Acute myeloid leukemia xenograft success prediction: saving timeMore about Open Access at the Crick
Authors listEmmanuel Griessinger Jacques Vargaftig Stuart Horswell David C Taussig John Gribben Dominique Bonnet
Xenograft assay allows functional analysis of leukemia-initiating cells of acute myeloid leukemia primary samples. However, 40% of samples derived from patients with better outcomes fail to engraft in immunodeficient mouse recipients when conventional protocols are followed. At diagnosis, the engraftment of intermediate-risk group samples cannot be anticipated. In this study, we decided to further explore the reasons for xenograft success and failure. No differences in extracellular phenotype, apoptosis, or cell cycle profile could distinguish samples that engraft (engrafter [E]) from samples that do not engraft (nonengrafter [NE]) in NSG mice. In addition, ex vivo long-term culture assay revealed, after 5 weeks, a lower content of leukemic-LTC-initiating cells in the NE samples associated with a lower expansion rate capacity. One-week co-cultures with mesenchymal or osteoblastic or endothelial cells did not influence the proliferation rate, suggesting that E and NE samples are genuinely rapidly or slowly expanding independent of external cue. Engraftment success for some NE samples was consistently observed in recipient mice analyzed 6 months later than the conventional 3-month period. Eventually we implemented a flow cytometry-based assay, which allowed us to predict, in 1 week, the fast or delayed engraftment potential of a noncharacterized acute myeloid leukemia sample. This approach will be especially useful in selecting intermediate-risk-group patient samples and restricting the experimental duration to a 3-month period and, eventually, in reducing the number of animals and the cost and effort of unnecessary xenograft failures.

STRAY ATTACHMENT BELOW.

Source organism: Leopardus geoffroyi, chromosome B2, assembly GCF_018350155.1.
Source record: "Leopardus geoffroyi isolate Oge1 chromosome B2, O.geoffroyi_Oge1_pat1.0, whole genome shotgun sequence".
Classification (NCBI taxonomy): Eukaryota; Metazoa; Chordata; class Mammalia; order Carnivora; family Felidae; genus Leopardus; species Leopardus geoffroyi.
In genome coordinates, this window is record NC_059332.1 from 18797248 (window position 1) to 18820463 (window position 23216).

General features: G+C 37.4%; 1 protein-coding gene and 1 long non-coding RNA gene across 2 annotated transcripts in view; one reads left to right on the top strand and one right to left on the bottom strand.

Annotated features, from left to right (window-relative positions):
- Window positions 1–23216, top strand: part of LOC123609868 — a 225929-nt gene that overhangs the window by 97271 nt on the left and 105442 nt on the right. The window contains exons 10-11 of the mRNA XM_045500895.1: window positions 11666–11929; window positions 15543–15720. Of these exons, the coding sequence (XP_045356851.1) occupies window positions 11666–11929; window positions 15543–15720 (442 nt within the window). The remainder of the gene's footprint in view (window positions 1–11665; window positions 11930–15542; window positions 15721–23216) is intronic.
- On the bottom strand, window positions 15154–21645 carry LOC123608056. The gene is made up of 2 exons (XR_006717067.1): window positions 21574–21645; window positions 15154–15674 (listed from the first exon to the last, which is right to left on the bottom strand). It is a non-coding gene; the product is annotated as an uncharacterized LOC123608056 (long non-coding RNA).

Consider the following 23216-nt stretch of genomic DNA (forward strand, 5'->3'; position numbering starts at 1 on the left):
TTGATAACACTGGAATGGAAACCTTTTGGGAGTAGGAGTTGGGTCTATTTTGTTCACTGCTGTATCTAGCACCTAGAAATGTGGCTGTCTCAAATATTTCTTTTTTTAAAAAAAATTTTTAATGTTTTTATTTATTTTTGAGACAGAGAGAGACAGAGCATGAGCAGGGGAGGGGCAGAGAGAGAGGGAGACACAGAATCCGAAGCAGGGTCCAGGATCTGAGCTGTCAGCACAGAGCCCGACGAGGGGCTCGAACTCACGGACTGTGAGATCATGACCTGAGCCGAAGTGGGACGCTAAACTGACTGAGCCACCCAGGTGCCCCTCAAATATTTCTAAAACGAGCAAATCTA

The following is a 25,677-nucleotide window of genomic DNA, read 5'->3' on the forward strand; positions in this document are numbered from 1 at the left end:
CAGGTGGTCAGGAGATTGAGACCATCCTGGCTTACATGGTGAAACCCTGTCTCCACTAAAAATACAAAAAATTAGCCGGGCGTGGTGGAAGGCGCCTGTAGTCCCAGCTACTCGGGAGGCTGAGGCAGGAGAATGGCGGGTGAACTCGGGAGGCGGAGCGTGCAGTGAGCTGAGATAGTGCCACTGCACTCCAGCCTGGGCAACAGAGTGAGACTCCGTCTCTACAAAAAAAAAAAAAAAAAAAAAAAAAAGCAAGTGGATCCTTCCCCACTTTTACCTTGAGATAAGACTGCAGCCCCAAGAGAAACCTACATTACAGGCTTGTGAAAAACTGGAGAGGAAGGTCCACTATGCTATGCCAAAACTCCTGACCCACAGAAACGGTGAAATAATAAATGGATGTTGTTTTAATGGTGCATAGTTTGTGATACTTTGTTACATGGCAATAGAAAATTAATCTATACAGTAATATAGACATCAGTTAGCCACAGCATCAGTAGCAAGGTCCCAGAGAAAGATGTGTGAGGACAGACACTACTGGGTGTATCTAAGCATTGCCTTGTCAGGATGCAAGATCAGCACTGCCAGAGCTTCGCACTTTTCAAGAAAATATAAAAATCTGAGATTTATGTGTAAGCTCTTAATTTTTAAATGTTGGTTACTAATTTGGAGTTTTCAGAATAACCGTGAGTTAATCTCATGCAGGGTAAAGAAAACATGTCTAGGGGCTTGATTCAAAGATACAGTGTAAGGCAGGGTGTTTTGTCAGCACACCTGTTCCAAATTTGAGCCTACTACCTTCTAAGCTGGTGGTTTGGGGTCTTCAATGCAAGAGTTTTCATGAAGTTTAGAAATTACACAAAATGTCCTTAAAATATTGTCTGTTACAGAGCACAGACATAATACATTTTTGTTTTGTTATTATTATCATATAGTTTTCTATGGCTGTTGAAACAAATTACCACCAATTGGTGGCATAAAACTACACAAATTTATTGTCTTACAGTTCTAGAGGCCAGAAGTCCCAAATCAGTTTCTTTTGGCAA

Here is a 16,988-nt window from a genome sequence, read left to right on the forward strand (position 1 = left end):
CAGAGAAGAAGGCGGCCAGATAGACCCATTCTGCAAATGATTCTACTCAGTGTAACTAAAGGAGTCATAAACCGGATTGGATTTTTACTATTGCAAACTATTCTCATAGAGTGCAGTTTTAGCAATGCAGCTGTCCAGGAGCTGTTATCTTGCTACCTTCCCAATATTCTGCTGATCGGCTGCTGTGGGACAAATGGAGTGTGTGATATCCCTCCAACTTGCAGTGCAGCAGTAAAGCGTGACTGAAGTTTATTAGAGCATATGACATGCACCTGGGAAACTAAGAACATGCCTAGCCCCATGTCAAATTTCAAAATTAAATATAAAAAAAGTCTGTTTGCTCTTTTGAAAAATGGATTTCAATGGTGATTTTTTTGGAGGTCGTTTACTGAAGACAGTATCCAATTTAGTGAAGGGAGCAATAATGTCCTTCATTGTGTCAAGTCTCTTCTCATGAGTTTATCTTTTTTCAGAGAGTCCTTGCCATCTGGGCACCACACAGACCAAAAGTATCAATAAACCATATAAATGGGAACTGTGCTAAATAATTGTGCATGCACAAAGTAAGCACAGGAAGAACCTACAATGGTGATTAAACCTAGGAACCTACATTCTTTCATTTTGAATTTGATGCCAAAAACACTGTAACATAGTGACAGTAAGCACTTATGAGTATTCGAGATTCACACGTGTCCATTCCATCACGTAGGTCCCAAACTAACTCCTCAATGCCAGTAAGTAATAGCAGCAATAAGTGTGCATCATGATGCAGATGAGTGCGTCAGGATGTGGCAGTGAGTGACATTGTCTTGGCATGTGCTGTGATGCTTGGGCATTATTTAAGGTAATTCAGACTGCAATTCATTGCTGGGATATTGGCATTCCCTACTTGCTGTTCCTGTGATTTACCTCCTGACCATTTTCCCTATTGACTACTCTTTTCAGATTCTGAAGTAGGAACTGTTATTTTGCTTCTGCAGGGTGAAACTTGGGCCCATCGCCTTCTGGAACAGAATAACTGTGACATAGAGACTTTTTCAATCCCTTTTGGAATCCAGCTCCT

Journal Experimental Hematology